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Conference Tournament Primer: Big Sky Conference

Posted by Adam Stillman on March 13th, 2014

Championship Fortnight continues with the last five conference tourneys tipping off today, so what better way to get you through the final push of games than to break down each of the Other 26′s postseason events. Today, the O26 tourneys starting are the Big Sky, Big West, Sun Belt and WAC.

Dates: March 13-15
Site: At regular-season champion (Weber State)

2014 big sky bracket

What to expect: About half the league could win the Big Sky’s automatic bid this year. Every team in the conference suffered at least six losses, led by regular season champion Weber State at 14-6. In an odd twist, only seven of the league’s 11 teams participate in the conference tournament. Montana, last year’s representative in the NCAA Tournament, along with Northern Arizona and Northern Colorado pose the biggest threats. But don’t expect too much from the Big Sky’s team in the Big Dance. The First Four in Dayton and an early exit seem in order.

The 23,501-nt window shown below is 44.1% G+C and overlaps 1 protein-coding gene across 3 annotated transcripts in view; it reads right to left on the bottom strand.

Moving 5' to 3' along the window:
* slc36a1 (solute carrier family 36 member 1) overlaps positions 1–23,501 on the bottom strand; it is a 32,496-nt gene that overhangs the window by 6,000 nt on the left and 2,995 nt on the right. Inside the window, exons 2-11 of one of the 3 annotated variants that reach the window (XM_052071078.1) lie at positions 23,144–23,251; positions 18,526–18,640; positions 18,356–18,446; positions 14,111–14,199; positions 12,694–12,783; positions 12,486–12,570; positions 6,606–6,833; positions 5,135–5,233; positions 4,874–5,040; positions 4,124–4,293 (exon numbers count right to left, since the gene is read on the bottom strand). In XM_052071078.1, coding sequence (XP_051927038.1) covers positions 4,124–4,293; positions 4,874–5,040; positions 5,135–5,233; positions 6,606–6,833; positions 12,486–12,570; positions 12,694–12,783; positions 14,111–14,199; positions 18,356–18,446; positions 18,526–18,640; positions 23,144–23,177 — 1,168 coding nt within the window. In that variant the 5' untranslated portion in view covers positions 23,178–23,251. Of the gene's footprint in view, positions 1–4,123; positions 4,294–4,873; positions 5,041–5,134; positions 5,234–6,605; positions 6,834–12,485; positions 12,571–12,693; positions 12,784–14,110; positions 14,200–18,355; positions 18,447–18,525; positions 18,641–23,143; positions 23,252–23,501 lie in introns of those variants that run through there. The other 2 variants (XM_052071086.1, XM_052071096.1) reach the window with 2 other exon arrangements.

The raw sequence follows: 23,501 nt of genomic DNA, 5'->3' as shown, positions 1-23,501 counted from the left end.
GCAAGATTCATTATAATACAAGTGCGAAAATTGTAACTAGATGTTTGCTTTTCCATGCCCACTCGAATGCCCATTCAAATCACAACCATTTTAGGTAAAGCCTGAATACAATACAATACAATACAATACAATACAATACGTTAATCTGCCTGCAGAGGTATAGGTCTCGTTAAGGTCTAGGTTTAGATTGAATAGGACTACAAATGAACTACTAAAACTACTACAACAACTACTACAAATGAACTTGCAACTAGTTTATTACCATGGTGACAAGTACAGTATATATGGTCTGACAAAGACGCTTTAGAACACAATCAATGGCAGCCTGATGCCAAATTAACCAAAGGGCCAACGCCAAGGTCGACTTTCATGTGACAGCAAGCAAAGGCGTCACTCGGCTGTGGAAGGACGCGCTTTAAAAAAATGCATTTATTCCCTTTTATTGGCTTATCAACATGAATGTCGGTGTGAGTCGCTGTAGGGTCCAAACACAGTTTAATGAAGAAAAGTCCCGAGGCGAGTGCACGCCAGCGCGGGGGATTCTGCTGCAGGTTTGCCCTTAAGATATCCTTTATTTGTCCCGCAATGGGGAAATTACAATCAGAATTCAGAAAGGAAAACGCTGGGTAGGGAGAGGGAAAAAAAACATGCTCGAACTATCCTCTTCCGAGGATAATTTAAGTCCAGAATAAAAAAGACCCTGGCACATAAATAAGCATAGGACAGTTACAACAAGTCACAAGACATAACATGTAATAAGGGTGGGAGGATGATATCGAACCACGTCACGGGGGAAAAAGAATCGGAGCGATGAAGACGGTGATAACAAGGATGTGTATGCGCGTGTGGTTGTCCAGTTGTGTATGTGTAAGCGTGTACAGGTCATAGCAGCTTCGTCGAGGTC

Favorite: Weber State. Yes, I’m still making the Wildcats the favorite despite stumbling down the stretch. They lost two of their last three games, and four of their last seven. Yikes. But with the parity in this conference — every other team had at least eight league losses — the home court advantage here makes Weber State the favorite. The Wildcats lost just one home game in league play.

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Set Your Tivo: 03.09.11

Posted by Brian Otskey on March 9th, 2011

***** – quit your job and divorce your wife if that’s what it takes to watch this game live
**** – best watched live, but if you must, tivo and watch it tonight as soon as you get home
*** – set your tivo but make sure you watch it later
** – set your tivo but we’ll forgive you if it stays in the queue until 2013
* – don’t waste bandwidth (yours or the tivo’s) of any kind on this game

Brian Otskey is an RTC contributor.

Only two auto-bids go out tonight, but a couple of interesting games from the Big East are also on the slate. All rankings from RTC and all times Eastern.

Big East Second Round (at New York, NY): #18 Connecticut vs. Georgetown – 12 pm on ESPN (***)

He and His Droogs Dispatched DePaul Last Night; Tonight, Alex Descends Into MSG For a Battle With the Hoyas